Derrick Henry: The Tennessee Titans true anomaly worth paying

FOXBOROUGH, MASSACHUSETTS - JANUARY 04: Derrick Henry #22 of the Tennessee Titans carries the ball in the AFC Wild Card Playoff game against the New England Patriots at Gillette Stadium on January 04, 2020 in Foxborough, Massachusetts. (Photo by Adam Glanzman/Getty Images)
FOXBOROUGH, MASSACHUSETTS - JANUARY 04: Derrick Henry #22 of the Tennessee Titans carries the ball in the AFC Wild Card Playoff game against the New England Patriots at Gillette Stadium on January 04, 2020 in Foxborough, Massachusetts. (Photo by Adam Glanzman/Getty Images) /

The July 15th deadline is quickly approaching, will the Tennessee Titans pay Derrick Henry?

As everyone knows, the running back position is arguably the easiest of the 22 starting positions on an NFL team to replace, and recent history often supports that way of thinking especially for the Tennessee Titans.

Running backs such as Todd Gurley, David Johnson, and Le’Veon Bell all received massive contracts within the last two years that have ended up backfiring for each of their respective teams.

Ezekiel Elliott is the definition of a complete three-down back and became the highest paid player at his position after signing a deal that brings in approximately $15 million annually. An expensive price tag no doubt, but the production is seemingly always consistent with Zeke which ultimately allows his team to build their entire offense around his skill set anytime he’s on the field.

Unfortunately for the running back position as a whole, for every special athlete like Ezekiel Elliott, there seems to be numerous examples of running backs who get paid and flop out of their huge deal for whatever reason just a few years later.

There are a couple cases where the production, durability and reliability of a running back, matches the eye test, which ultimately helps lead to team wins. Those are the running backs that truly deserve the benefit of the doubt in regards to paying big money to.

The multi-million dollar question that the Titans have until July 15th to figure out is: which one will Derrick Henry be after this next deal?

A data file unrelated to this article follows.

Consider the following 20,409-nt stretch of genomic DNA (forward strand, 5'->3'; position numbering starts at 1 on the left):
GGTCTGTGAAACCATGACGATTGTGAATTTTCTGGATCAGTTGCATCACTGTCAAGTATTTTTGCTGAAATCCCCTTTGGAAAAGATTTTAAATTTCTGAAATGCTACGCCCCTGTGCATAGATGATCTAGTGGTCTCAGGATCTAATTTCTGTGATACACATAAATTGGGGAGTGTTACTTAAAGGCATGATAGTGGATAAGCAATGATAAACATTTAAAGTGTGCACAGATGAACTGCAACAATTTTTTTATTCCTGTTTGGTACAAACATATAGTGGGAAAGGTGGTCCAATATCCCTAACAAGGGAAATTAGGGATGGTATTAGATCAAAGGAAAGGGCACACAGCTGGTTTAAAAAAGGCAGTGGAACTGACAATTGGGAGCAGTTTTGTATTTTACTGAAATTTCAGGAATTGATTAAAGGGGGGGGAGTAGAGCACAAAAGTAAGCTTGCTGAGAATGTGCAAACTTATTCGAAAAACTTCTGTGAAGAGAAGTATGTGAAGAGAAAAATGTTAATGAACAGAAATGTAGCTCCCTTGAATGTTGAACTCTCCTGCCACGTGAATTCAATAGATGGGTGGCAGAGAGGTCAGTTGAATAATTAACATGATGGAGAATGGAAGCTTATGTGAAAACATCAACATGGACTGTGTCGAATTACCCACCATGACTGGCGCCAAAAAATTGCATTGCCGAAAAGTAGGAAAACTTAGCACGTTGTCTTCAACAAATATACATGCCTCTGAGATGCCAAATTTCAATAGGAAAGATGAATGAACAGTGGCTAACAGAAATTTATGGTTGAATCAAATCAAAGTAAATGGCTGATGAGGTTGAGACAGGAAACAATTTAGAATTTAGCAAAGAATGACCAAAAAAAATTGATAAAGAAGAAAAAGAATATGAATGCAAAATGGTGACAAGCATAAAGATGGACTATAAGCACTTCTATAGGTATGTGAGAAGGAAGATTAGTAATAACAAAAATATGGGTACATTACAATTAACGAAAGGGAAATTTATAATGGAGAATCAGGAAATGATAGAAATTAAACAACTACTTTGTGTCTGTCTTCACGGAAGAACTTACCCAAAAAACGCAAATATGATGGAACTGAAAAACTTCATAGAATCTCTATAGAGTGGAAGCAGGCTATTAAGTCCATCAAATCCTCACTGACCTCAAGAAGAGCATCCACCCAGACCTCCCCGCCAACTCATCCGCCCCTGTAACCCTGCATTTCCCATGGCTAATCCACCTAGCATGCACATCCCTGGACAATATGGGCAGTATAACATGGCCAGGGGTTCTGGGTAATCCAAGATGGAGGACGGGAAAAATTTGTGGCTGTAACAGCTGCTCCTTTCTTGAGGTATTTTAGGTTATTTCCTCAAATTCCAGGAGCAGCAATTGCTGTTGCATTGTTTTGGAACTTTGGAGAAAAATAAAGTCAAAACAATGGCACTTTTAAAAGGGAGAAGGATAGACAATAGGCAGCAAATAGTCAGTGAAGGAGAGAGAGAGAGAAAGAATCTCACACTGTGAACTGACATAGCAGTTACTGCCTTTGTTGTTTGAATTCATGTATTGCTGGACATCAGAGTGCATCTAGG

Now, there are a lot of reasons to believe that Henry will become the exception rather than the expectation.

First off, his work ethic and team-first mindset is evident in everything he does and that is not going to change just because he adds a few more zeros to his bank account.

One of the major knocks on paying running backs is the life expectancy at the position is so short due to all of the hits they tend to take.

By the time they finish their rookie contract, most running backs usually have some type of nagging injury on their resume that starts to deteriorate their career as time progresses.

However, Henry has had the blessing in disguise of sharing the backfield with another competent running back for the majority of his career. Up until his breakout game against the Jaguars back in December of 2018, Henry was never a true workhorse back.

Since then, Henry has taken the league by storm, and is hitting his prime as healthy and as fresh as a running back could possibly be, prior to receiving a top-dollar extension like the one Henry is going to get from someone in the near future.

Back in 2016-2017, Henry only touted the rock a combined 286 times over the first 32 games of his career as he spent the majority of that time in a relief role for Demarco Murray.